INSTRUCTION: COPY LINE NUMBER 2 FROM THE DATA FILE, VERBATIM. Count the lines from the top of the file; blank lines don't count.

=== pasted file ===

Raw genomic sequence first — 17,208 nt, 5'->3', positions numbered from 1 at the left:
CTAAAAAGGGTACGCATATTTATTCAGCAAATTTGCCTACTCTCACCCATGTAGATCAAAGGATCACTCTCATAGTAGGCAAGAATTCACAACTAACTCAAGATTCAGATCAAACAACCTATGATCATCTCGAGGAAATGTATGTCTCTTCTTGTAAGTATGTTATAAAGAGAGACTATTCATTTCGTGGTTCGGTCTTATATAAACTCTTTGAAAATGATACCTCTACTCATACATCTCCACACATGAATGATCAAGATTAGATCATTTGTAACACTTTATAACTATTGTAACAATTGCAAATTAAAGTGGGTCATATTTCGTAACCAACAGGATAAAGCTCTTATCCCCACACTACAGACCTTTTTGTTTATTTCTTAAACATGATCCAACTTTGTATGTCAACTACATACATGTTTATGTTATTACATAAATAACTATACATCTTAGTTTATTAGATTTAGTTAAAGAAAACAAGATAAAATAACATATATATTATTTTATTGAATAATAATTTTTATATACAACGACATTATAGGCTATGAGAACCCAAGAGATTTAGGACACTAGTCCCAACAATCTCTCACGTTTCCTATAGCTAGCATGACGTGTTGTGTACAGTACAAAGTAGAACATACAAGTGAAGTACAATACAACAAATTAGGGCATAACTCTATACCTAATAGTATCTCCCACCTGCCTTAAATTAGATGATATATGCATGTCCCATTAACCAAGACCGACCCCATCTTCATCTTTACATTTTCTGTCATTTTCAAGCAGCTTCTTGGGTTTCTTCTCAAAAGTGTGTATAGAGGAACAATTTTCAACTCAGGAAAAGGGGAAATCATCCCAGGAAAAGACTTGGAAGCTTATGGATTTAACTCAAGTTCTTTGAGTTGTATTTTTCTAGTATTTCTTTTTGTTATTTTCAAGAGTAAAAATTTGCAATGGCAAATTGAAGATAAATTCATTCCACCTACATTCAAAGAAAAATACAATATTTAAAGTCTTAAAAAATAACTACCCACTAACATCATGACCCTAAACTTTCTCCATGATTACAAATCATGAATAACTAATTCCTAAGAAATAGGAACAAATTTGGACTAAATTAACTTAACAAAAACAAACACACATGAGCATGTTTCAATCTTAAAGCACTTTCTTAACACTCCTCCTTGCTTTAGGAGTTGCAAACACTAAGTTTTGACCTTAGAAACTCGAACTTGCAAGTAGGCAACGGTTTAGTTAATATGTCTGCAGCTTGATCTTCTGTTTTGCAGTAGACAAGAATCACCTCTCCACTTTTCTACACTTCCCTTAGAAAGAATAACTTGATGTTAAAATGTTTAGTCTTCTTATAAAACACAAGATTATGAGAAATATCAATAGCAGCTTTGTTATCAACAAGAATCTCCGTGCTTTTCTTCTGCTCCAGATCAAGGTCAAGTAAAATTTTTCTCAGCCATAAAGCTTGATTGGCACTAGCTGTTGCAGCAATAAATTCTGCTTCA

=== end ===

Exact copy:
CTAAAAAGGGTACGCATATTTATTCAGCAAATTTGCCTACTCTCACCCATGTAGATCAAAGGATCACTCTCATAGTAGGCAAGAATTCACAACTAACTCAAGATTCAGATCAAACAACCTATGATCATCTCGAGGAAATGTATGTCTCTTCTTGTAAGTATGTTATAAAGAGAGACTATTCATTTCGTGGTTCGGTCTTATATAAACTCTTTGAAAATGATACCTCTACTCATACATCTCCACACATGAATGATCAAGATTAGATCATTTGTAACACTTTATAACTATTGTAACAATTGCAAATTAAAGTGGGTCATATTTCGTAACCAACAGGATAAAGCTCTTATCCCCACACTACAGACCTTTTTGTTTATTTCTTAAACATGATCCAACTTTGTATGTCAACTACATACATGTTTATGTTATTACATAAATAACTATACATCTTAGTTTATTAGATTTAGTTAAAGAAAACAAGATAAAATAACATATATATTATTTTATTGAATAATAATTTTTATATACAACGACATTATAGGCTATGAGAACCCAAGAGATTTAGGACACTAGTCCCAACAATCTCTCACGTTTCCTATAGCTAGCATGACGTGTTGTGTACAGTACAAAGTAGAACATACAAGTGAAGTACAATACAACAAATTAGGGCATAACTCTATACCTAATAGTATCTCCCACCTGCCTTAAATTAGATGATATATGCATGTCCCATTAACCAAGACCGACCCCATCTTCATCTTTACATTTTCTGTCATTTTCAAGCAGCTTCTTGGGTTTCTTCTCAAAAGTGTGTATAGAGGAACAATTTTCAACTCAGGAAAAGGGGAAATCATCCCAGGAAAAGACTTGGAAGCTTATGGATTTAACTCAAGTTCTTTGAGTTGTATTTTTCTAGTATTTCTTTTTGTTATTTTCAAGAGTAAAAATTTGCAATGGCAAATTGAAGATAAATTCATTCCACCTACATTCAAAGAAAAATACAATATTTAAAGTCTTAAAAAATAACTACCCACTAACATCATGACCCTAAACTTTCTCCATGATTACAAATCATGAATAACTAATTCCTAAGAAATAGGAACAAATTTGGACTAAATTAACTTAACAAAAACAAACACACATGAGCATGTTTCAATCTTAAAGCACTTTCTTAACACTCCTCCTTGCTTTAGGAGTTGCAAACACTAAGTTTTGACCTTAGAAACTCGAACTTGCAAGTAGGCAACGGTTTAGTTAATATGTCTGCAGCTTGATCTTCTGTTTTGCAGTAGACAAGAATCACCTCTCCACTTTTCTACACTTCCCTTAGAAAGAATAACTTGATGTTAAAATGTTTAGTCTTCTTATAAAACACAAGATTATGAGAAATATCAATAGCAGCTTTGTTATCAACAAGAATCTCCGTGCTTTTCTTCTGCTCCAGATCAAGGTCAAGTAAAATTTTTCTCAGCCATAAAGCTTGATTGGCACTAGCTGTTGCAGCAATAAATTCTGCTTCA